by Carlene Kucharczyk
Mary Held Her White Hands Open
I reached out to them.
To the hands of Mary on the hill at my great grandma’s house. Mary at the top of the hill, Mary at the edge of the woods, Holy Mary, Mary Mother of God, Mary, Mary, Mary. In every church Mary held her white hands open, I find written in a poem. My version would be: On the hill Mary held her white hands open. I would sometimes walk up to her and kneel. I remember quite liking her.
Mary Doesn’t Like It When I Pee and Sing
And I don’t like Mary. Mary’s a tyrant. Making me feel ashamed for singing while I pee. Even if it is her house. Okay, I did like Mary, elementary school Mary. But I didn’t like that she made me feel embarrassed for singing while I peed.
I lie, I tell her I wasn’t. I say I was only singing before I peed and that I stopped to go to the bathroom. She says no, I heard you singing and peeing at the same time. She insists: I heard the singing and the pee.
Mary Comes Over to My House
I don’t know if she ever did.
She must have, right?
My First Mary
My first Mary was my great aunt Mary, my mom’s aunt. She lived in Ohio. We sent her videos and letters. And possibly Flat Stanley. We drove from Connecticut to visit her. She lived with her brother. After she died, he moved to Alaska and began building a cabin.
We went to her house and took some things to remember her by. I took a black crescent moon ring and little shirts (I don’t know what else to call them), red, navy, and white, that were supposed to make it look like you were wearing a turtleneck when you weren’t.
Note to Mary
Mary, why don’t you answer back?
Let’s not start with Mary, let’s start with Chelsea. The kids in elementary school made fun of Chelsea. She was new to the school and had blonde, almost white, hair, and blue eyes. Someone said she was albino. It caught on. Everyone said she had a “pig nose.”
Chelsea told us about Bloody Mary. You were supposed to spin around three times in front of the mirror and say something, and again, and then she would appear. I never tried. I was too scared. I don’t know if Chelsea did either.
Mistaken for Mary
I don’t remember ever having been. Do you?
Mary, Mary on the Wall
Mary, Mary on the wall. Why would Mary be on the wall? How long has she been there?
No, not Mary on the wall, Mirror on the wall. Mirror, Mirror on the wall.
An honest mistake. We need not ask the question why Mary is on the wall.
Question for Mary
Mary, won’t you let us raise our glasses to you?
No, Mary isn’t interested in the raising of glasses. She’d rather you kept your glasses down.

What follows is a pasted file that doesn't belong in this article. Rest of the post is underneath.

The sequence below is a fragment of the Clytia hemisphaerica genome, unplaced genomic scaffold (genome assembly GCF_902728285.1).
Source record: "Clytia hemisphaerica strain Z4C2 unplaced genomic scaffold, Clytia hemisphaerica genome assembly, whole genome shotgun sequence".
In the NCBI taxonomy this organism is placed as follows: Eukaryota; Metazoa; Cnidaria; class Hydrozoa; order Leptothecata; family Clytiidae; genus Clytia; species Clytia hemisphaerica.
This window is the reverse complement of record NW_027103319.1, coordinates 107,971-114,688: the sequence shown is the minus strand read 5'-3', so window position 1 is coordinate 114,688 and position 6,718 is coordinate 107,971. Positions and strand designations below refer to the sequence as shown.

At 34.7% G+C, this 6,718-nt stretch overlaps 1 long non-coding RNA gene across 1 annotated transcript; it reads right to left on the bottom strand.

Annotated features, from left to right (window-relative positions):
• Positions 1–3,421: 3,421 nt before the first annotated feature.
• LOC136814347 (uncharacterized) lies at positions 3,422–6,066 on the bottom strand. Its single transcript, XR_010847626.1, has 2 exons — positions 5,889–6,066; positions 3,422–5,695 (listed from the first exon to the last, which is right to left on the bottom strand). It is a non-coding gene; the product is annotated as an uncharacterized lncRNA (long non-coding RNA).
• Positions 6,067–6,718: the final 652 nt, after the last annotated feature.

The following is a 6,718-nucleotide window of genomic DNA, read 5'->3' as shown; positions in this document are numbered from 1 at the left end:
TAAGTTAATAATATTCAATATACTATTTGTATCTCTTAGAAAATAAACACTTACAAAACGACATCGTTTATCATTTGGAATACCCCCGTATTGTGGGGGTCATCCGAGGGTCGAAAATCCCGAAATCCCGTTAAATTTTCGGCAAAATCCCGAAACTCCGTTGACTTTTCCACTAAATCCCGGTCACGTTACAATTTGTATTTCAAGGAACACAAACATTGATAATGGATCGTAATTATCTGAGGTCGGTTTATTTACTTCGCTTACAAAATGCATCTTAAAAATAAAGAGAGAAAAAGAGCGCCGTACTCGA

The Intersection of Marys
This one is yours to write. Fill it in here.
Things I Haven’t Heard About Mary
– Mary had a brilliant bosom.
– Mary left you and she doesn’t want to come back (the possibilities of Mary).
– Mary was mildly resentful, but did not at all act on those feelings.
– Mary doesn’t love you and never did. (For someone this resonates; I’m sorry.)
Mary Tyler Moore
My friend is surprised I don’t know who Mary Tyler Moore is. He says she is a big deal, that she was the first woman to wear pants on a television show, that she refused to be on it if she couldn’t wear pants, I should know who she is.
There are many, I admit, that I have forgotten, or purposefully left out, for different reasons.
A space for them.
Specifically, this one here: .
Things I Won’t Tell You About Mary
Nothing. I’ll tell you everything I know. Though there might not be much to tell. Remember, I am not myself a Mary, only an observer of Marys, a collector of Marys, and a recent one at that.
The Sorrowing Virgin
I didn’t know at first that it was Mary, as she was going by another name. What a thing to be known as—The Sorrowing Virgin. And so…publicly. Why must the virgin sorrow? Why mustn’t the virgin triumph? I know, I know the story. And I admit there is a certain ring to The Sorrowing Virgin, but surely there are better things she could be called. Isn’t there also a certain ring to The Triumphing Virgin? The Ecstatic Virgin? The Virgin of Ecstasy?
The Sorrowing Virgin’s eyes are made of glass beads and are raised skyward, making her look possessed, which leads me to the question: can sorrow possess you? Can it make a possession of you? Can it inhabit you so you are no longer your own? If we are ever our own?
Can sorrow make a home of you the way we are making a home of Mary? What is the process like and how long does it take? Can sorrow burrow into a person over time? Or does it sometimes cut a hole right through?
I found Mary because I was looking for my friend in the museum. I thought she was my friend for a moment. I consider if my friend would be more of a Magdalene or a Virgin. I decide she would not really be either Mary. I’m sure there is a more fitting one.
Quick Detour—Rodin’s Hands
At the museum I also see Rodin’s hands. I wonder if he ever sculpted Mary, that is her hands, and if her fingers were long or short, that is whichever particular Mary he sculpted. He may have sculpted the hands of many Marys. Rodin thought the creative life involved suffering and martyrdom, and I might agree. I’m still deciding.
I find out he sculpted Christ and Mary Magdalene, which I did not know, and this one I did not see. I’m sorry, I only wanted to find a way to include Rodin’s hands, that is the ones he sculpted, not his own. I wonder if he sculpted his own.